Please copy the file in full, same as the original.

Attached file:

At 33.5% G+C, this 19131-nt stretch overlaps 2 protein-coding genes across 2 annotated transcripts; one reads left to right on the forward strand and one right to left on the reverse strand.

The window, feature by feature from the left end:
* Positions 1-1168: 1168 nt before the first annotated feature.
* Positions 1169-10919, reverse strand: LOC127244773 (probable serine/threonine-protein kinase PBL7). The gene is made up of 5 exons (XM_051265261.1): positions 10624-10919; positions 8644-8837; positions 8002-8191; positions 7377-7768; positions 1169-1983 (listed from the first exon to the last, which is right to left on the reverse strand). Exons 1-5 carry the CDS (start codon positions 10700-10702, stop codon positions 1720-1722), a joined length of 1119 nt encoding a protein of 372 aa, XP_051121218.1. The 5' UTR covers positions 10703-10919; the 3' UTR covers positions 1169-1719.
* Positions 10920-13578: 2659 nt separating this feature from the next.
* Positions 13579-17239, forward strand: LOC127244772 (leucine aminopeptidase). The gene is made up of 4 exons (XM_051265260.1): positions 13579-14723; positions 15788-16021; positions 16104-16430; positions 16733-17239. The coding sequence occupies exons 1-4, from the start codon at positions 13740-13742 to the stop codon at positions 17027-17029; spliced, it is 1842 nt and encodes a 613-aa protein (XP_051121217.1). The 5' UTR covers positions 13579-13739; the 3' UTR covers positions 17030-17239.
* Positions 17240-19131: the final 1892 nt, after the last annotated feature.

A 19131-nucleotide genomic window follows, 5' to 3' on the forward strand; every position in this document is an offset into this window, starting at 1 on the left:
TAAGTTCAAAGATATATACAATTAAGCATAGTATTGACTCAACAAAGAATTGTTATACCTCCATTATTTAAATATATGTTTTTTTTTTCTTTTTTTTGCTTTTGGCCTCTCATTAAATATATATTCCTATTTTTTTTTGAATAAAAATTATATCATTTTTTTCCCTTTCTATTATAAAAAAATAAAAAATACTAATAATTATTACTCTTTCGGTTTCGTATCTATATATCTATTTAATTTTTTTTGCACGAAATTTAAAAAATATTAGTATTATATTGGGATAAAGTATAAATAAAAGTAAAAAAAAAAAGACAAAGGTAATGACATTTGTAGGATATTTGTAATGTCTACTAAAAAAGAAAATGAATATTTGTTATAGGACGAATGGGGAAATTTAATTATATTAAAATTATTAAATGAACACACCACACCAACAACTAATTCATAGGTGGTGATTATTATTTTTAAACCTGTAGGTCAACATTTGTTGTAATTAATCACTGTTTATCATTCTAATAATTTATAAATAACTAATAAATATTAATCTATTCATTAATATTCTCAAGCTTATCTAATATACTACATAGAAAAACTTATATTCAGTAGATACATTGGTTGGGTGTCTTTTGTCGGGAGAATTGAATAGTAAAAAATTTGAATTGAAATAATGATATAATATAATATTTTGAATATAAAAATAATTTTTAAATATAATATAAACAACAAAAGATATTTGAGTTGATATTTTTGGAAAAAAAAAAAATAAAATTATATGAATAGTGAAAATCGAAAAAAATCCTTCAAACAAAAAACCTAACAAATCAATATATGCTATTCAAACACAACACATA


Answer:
At 33.5% G+C, this 19131-nt stretch overlaps 2 protein-coding genes across 2 annotated transcripts; one reads left to right on the forward strand and one right to left on the reverse strand.

The window, feature by feature from the left end:
* Positions 1-1168: 1168 nt before the first annotated feature.
* Positions 1169-10919, reverse strand: LOC127244773 (probable serine/threonine-protein kinase PBL7). The gene is made up of 5 exons (XM_051265261.1): positions 10624-10919; positions 8644-8837; positions 8002-8191; positions 7377-7768; positions 1169-1983 (listed from the first exon to the last, which is right to left on the reverse strand). Exons 1-5 carry the CDS (start codon positions 10700-10702, stop codon positions 1720-1722), a joined length of 1119 nt encoding a protein of 372 aa, XP_051121218.1. The 5' UTR covers positions 10703-10919; the 3' UTR covers positions 1169-1719.
* Positions 10920-13578: 2659 nt separating this feature from the next.
* Positions 13579-17239, forward strand: LOC127244772 (leucine aminopeptidase). The gene is made up of 4 exons (XM_051265260.1): positions 13579-14723; positions 15788-16021; positions 16104-16430; positions 16733-17239. The coding sequence occupies exons 1-4, from the start codon at positions 13740-13742 to the stop codon at positions 17027-17029; spliced, it is 1842 nt and encodes a 613-aa protein (XP_051121217.1). The 5' UTR covers positions 13579-13739; the 3' UTR covers positions 17030-17239.
* Positions 17240-19131: the final 1892 nt, after the last annotated feature.

A 19131-nucleotide genomic window follows, 5' to 3' on the forward strand; every position in this document is an offset into this window, starting at 1 on the left:
TAAGTTCAAAGATATATACAATTAAGCATAGTATTGACTCAACAAAGAATTGTTATACCTCCATTATTTAAATATATGTTTTTTTTTTCTTTTTTTTGCTTTTGGCCTCTCATTAAATATATATTCCTATTTTTTTTTGAATAAAAATTATATCATTTTTTTCCCTTTCTATTATAAAAAAATAAAAAATACTAATAATTATTACTCTTTCGGTTTCGTATCTATATATCTATTTAATTTTTTTTGCACGAAATTTAAAAAATATTAGTATTATATTGGGATAAAGTATAAATAAAAGTAAAAAAAAAAAGACAAAGGTAATGACATTTGTAGGATATTTGTAATGTCTACTAAAAAAGAAAATGAATATTTGTTATAGGACGAATGGGGAAATTTAATTATATTAAAATTATTAAATGAACACACCACACCAACAACTAATTCATAGGTGGTGATTATTATTTTTAAACCTGTAGGTCAACATTTGTTGTAATTAATCACTGTTTATCATTCTAATAATTTATAAATAACTAATAAATATTAATCTATTCATTAATATTCTCAAGCTTATCTAATATACTACATAGAAAAACTTATATTCAGTAGATACATTGGTTGGGTGTCTTTTGTCGGGAGAATTGAATAGTAAAAAATTTGAATTGAAATAATGATATAATATAATATTTTGAATATAAAAATAATTTTTAAATATAATATAAACAACAAAAGATATTTGAGTTGATATTTTTGGAAAAAAAAAAAATAAAATTATATGAATAGTGAAAATCGAAAAAAATCCTTCAAACAAAAAACCTAACAAATCAATATATGCTATTCAAACACAACACATA